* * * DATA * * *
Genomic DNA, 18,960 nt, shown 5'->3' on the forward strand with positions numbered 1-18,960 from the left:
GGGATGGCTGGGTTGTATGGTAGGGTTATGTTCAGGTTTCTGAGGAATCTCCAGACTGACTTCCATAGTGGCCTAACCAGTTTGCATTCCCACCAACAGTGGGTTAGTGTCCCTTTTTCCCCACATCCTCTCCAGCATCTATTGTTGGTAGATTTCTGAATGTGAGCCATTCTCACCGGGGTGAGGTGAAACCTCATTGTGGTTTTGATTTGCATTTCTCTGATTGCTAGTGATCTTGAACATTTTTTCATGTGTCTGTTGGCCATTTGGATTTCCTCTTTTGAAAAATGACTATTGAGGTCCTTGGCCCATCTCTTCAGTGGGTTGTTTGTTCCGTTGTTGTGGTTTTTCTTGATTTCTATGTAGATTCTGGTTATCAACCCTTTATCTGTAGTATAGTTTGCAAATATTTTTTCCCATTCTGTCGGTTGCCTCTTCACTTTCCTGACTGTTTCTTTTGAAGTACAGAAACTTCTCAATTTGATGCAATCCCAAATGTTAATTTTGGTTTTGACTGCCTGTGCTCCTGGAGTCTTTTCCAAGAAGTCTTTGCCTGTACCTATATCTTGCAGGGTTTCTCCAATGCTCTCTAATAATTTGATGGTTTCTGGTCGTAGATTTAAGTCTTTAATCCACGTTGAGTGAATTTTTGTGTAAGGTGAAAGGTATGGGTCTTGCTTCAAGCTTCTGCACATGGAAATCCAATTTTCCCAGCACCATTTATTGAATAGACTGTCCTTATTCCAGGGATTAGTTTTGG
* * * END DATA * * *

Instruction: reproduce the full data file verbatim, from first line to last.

Genomic DNA, 18,960 nt, shown 5'->3' on the forward strand with positions numbered 1-18,960 from the left:
GGGATGGCTGGGTTGTATGGTAGGGTTATGTTCAGGTTTCTGAGGAATCTCCAGACTGACTTCCATAGTGGCCTAACCAGTTTGCATTCCCACCAACAGTGGGTTAGTGTCCCTTTTTCCCCACATCCTCTCCAGCATCTATTGTTGGTAGATTTCTGAATGTGAGCCATTCTCACCGGGGTGAGGTGAAACCTCATTGTGGTTTTGATTTGCATTTCTCTGATTGCTAGTGATCTTGAACATTTTTTCATGTGTCTGTTGGCCATTTGGATTTCCTCTTTTGAAAAATGACTATTGAGGTCCTTGGCCCATCTCTTCAGTGGGTTGTTTGTTCCGTTGTTGTGGTTTTTCTTGATTTCTATGTAGATTCTGGTTATCAACCCTTTATCTGTAGTATAGTTTGCAAATATTTTTTCCCATTCTGTCGGTTGCCTCTTCACTTTCCTGACTGTTTCTTTTGAAGTACAGAAACTTCTCAATTTGATGCAATCCCAAATGTTAATTTTGGTTTTGACTGCCTGTGCTCCTGGAGTCTTTTCCAAGAAGTCTTTGCCTGTACCTATATCTTGCAGGGTTTCTCCAATGCTCTCTAATAATTTGATGGTTTCTGGTCGTAGATTTAAGTCTTTAATCCACGTTGAGTGAATTTTTGTGTAAGGTGAAAGGTATGGGTCTTGCTTCAAGCTTCTGCACATGGAAATCCAATTTTCCCAGCACCATTTATTGAATAGACTGTCCTTATTCCAGGGATTAGTTTTGG